Wandering Eye

by Jennifer Donnell

Summer makes everything better, except my boyfriend's wandering eye. The cafe brews the coffee extra dark and cold, or it just tastes like it is. The beach bubbles up the best waves and exfoliates our feet as we walk through the sand. On weekends, we strip out of work button downs and suits. Xavier isn't afraid to show some chest hair in a v-neck t-shirt or his wavy brown hair, blowing free, without a hat. My own brown hair becomes blond streaked from the sun as I begin wearing baby doll dresses shorter that an arm's reach down. Age appropriate and still not as short as the hip hugging shorts on the girl in front of us at Trader Joes.

But it's Sunday and she's right there. 

Sometimes I find prayer long enough to conjure that we aren't face to face with anyone's short shorts. I don't know who I've become. 

Sometimes the powers of chance listen. Other times fate has better things to do and, besides, it's California. ‘Too short' is pretty much the dress code here.  

She's a beauty, of that even I'd agree. At least she's a beauty from the rear angle. Her blonde hair stops at her left butt cheek as she bends over and tilts to one side to pickup some paper towels. Her legs would go on forever, but are held captive in simple brown sandals. 

The first thing you learn dating a man like mine is that it's hard to tell age by someone's thighs or the backside curves of their ass.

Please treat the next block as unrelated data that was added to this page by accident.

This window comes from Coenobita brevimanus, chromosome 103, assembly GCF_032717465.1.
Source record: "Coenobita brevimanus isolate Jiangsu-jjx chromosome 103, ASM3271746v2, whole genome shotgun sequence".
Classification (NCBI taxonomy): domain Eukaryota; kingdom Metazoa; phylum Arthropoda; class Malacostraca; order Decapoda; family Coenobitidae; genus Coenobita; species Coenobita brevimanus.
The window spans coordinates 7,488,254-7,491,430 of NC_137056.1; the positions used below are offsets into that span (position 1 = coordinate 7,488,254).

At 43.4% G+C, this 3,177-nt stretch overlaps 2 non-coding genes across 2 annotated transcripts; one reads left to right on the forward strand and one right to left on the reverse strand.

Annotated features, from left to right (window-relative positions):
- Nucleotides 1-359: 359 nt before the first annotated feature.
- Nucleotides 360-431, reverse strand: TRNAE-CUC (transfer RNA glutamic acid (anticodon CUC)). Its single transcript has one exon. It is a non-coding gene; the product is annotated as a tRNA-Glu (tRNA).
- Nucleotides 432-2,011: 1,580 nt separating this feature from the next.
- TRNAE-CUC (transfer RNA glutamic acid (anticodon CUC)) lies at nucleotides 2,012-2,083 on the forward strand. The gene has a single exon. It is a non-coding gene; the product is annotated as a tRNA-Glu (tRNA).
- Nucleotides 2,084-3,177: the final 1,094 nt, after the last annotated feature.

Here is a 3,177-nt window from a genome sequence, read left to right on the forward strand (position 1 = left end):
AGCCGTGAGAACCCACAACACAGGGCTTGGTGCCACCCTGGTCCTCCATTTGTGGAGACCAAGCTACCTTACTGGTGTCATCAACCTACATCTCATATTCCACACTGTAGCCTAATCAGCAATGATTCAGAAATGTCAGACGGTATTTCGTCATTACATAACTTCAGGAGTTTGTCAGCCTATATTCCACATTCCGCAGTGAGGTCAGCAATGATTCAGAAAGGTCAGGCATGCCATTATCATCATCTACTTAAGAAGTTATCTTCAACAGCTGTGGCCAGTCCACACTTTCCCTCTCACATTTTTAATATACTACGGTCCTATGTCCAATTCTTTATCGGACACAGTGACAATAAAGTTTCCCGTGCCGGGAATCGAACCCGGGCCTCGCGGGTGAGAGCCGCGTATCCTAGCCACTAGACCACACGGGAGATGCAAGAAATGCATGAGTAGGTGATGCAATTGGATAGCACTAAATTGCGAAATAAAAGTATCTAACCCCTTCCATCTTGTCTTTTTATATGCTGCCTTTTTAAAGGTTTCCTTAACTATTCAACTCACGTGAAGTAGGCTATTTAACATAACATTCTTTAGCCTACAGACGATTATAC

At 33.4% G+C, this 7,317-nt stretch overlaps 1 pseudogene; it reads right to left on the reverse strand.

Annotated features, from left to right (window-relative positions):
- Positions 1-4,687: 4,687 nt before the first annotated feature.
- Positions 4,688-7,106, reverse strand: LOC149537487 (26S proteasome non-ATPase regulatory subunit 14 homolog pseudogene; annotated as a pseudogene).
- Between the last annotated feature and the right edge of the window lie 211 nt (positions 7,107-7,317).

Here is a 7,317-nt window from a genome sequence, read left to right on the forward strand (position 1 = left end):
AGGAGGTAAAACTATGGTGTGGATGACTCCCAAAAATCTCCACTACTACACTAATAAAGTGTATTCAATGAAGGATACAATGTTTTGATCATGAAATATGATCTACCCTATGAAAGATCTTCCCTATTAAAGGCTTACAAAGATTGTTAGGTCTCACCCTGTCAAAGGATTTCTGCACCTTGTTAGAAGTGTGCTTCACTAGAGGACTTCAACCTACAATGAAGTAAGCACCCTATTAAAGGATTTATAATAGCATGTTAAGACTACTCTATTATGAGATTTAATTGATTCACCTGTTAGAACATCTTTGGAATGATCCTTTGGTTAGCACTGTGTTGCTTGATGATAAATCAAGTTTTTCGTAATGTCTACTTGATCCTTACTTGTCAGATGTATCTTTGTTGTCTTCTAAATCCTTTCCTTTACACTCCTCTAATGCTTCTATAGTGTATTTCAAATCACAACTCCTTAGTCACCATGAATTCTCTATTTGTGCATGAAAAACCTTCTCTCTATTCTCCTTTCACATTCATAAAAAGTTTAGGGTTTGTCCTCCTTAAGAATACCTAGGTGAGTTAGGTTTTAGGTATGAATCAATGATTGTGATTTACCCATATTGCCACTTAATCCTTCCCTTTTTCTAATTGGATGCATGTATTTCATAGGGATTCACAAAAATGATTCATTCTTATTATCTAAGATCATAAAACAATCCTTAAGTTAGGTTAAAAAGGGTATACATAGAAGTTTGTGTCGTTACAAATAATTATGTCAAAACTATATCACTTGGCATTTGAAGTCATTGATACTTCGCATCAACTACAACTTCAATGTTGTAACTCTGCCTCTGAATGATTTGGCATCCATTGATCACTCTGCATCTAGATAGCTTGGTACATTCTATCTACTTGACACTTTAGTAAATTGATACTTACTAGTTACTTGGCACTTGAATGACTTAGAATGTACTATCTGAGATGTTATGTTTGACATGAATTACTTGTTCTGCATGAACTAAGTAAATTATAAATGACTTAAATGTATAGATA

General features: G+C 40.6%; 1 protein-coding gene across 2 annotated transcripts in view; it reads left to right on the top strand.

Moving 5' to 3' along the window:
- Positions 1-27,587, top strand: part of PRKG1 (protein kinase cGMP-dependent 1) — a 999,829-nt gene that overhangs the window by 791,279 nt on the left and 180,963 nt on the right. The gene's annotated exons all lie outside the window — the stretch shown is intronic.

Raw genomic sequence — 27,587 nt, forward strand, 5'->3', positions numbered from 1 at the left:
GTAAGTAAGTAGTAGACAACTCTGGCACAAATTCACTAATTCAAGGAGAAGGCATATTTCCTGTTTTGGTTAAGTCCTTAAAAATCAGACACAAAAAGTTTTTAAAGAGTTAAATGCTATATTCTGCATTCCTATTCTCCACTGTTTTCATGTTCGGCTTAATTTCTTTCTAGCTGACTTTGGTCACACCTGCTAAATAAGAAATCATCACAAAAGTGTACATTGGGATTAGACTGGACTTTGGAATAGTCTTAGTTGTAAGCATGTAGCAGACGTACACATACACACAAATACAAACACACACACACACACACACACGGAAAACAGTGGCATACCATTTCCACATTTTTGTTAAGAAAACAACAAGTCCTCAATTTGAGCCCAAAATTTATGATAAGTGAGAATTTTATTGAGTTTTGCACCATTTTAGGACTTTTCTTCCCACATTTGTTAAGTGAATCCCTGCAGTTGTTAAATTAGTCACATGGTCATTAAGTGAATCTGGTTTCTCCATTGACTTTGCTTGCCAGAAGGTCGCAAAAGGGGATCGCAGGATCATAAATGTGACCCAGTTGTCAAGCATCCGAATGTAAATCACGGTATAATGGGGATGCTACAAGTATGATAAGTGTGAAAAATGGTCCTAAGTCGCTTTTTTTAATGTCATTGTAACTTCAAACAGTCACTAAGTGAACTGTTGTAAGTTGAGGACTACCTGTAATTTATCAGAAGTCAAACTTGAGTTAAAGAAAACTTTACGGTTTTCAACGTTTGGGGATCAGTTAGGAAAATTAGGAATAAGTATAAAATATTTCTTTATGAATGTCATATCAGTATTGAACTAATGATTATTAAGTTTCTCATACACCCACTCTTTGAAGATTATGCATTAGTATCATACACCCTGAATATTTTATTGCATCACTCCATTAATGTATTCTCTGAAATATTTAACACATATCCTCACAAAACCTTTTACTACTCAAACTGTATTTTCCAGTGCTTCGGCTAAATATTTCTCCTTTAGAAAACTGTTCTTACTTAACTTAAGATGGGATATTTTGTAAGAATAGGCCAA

He usually looks away after a meaty look, to feign respect, but she's especially exquisite and he's upset that he didn't get a work promotion. I usually look away too, but -this time- linger longer as I can't tell how old she is. She seems on the cusp of adulthood and I hate him for it. Sometimes we're lucky and a turn reveals that he's zoning out on the body of a late twenty-something, although it is rare. Other times, most of the time, they turn and we are lucky if they're nineteen.

“If they look that good in shorts.” I warned him once, in a candid, humorous moment, “Then they're probably too young for you to look at.”

She glances over her shoulder, smiles at us, innocent and oblivious to our thoughts, and he finally looks away. For a moment, I hate him. I hate him like you hate men who do that, who hurt you. First, my pain wells up as a feminist- who feels like a failure for putting up with his obsession. Next comes the sting of feeling like rape culture is knocking on my door. Finally, the pain of him withholding love, because you can't love one woman while you're staring eye to eye with the dimples above the ass on a gal with a crop top and low waisted pants.

Our son reaches toward the woman's long hair as  she flips it back to neutral, standing straight. He gives it a yank, his toddler fist full of her hair. The poor girl shrieks in surprise and pain and I can't help but think that's what I ought to do.